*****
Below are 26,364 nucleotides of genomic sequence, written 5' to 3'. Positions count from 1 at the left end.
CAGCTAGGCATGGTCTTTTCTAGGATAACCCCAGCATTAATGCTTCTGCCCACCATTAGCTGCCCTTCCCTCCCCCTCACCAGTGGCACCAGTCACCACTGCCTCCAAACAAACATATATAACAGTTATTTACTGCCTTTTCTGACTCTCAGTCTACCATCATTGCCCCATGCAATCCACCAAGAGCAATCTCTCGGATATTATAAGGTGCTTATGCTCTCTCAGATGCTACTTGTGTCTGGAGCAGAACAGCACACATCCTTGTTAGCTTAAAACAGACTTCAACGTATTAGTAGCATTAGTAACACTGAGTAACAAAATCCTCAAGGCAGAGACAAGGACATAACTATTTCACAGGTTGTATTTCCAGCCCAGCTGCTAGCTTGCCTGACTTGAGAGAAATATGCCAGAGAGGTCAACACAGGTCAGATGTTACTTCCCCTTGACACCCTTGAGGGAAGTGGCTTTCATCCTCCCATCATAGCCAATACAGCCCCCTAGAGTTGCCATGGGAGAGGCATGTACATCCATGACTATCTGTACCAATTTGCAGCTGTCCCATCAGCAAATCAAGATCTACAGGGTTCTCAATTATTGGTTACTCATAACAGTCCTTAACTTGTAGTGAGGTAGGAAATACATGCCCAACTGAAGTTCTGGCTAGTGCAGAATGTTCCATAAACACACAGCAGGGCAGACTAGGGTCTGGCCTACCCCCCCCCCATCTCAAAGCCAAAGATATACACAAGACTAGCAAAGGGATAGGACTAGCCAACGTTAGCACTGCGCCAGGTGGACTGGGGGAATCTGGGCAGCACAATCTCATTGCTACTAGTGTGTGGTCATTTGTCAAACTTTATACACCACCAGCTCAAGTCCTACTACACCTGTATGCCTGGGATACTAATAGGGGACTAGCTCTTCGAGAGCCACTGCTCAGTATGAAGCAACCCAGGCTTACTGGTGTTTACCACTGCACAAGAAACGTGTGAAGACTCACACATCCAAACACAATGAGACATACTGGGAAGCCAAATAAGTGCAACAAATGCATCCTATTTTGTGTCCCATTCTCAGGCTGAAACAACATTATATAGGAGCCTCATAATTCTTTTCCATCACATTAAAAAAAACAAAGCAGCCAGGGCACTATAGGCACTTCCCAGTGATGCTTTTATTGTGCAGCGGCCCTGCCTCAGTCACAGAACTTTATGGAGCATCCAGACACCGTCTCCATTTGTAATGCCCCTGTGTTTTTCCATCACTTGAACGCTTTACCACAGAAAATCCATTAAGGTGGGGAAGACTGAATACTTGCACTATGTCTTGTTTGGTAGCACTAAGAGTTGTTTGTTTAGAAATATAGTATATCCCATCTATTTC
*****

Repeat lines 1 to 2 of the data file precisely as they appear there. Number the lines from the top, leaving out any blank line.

Below are 26,364 nucleotides of genomic sequence, written 5' to 3'. Positions count from 1 at the left end.
CAGCTAGGCATGGTCTTTTCTAGGATAACCCCAGCATTAATGCTTCTGCCCACCATTAGCTGCCCTTCCCTCCCCCTCACCAGTGGCACCAGTCACCACTGCCTCCAAACAAACATATATAACAGTTATTTACTGCCTTTTCTGACTCTCAGTCTACCATCATTGCCCCATGCAATCCACCAAGAGCAATCTCTCGGATATTATAAGGTGCTTATGCTCTCTCAGATGCTACTTGTGTCTGGAGCAGAACAGCACACATCCTTGTTAGCTTAAAACAGACTTCAACGTATTAGTAGCATTAGTAACACTGAGTAACAAAATCCTCAAGGCAGAGACAAGGACATAACTATTTCACAGGTTGTATTTCCAGCCCAGCTGCTAGCTTGCCTGACTTGAGAGAAATATGCCAGAGAGGTCAACACAGGTCAGATGTTACTTCCCCTTGACACCCTTGAGGGAAGTGGCTTTCATCCTCCCATCATAGCCAATACAGCCCCCTAGAGTTGCCATGGGAGAGGCATGTACATCCATGACTATCTGTACCAATTTGCAGCTGTCCCATCAGCAAATCAAGATCTACAGGGTTCTCAATTATTGGTTACTCATAACAGTCCTTAACTTGTAGTGAGGTAGGAAATACATGCCCAACTGAAGTTCTGGCTAGTGCAGAATGTTCCATAAACACACAGCAGGGCAGACTAGGGTCTGGCCTACCCCCCCCCCATCTCAAAGCCAAAGATATACACAAGACTAGCAAAGGGATAGGACTAGCCAACGTTAGCACTGCGCCAGGTGGACTGGGGGAATCTGGGCAGCACAATCTCATTGCTACTAGTGTGTGGTCATTTGTCAAACTTTATACACCACCAGCTCAAGTCCTACTACACCTGTATGCCTGGGATACTAATAGGGGACTAGCTCTTCGAGAGCCACTGCTCAGTATGAAGCAACCCAGGCTTACTGGTGTTTACCACTGCACAAGAAACGTGTGAAGACTCACACATCCAAACACAATGAGACATACTGGGAAGCCAAATAAGTGCAACAAATGCATCCTATTTTGTGTCCCATTCTCAGGCTGAAACAACATTATATAGGAGCCTCATAATTCTTTTCCATCACATTAAAAAAAACAAAGCAGCCAGGGCACTATAGGCACTTCCCAGTGATGCTTTTATTGTGCAGCGGCCCTGCCTCAGTCACAGAACTTTATGGAGCATCCAGACACCGTCTCCATTTGTAATGCCCCTGTGTTTTTCCATCACTTGAACGCTTTACCACAGAAAATCCATTAAGGTGGGGAAGACTGAATACTTGCACTATGTCTTGTTTGGTAGCACTAAGAGTTGTTTGTTTAGAAATATAGTATATCCCATCTATTTC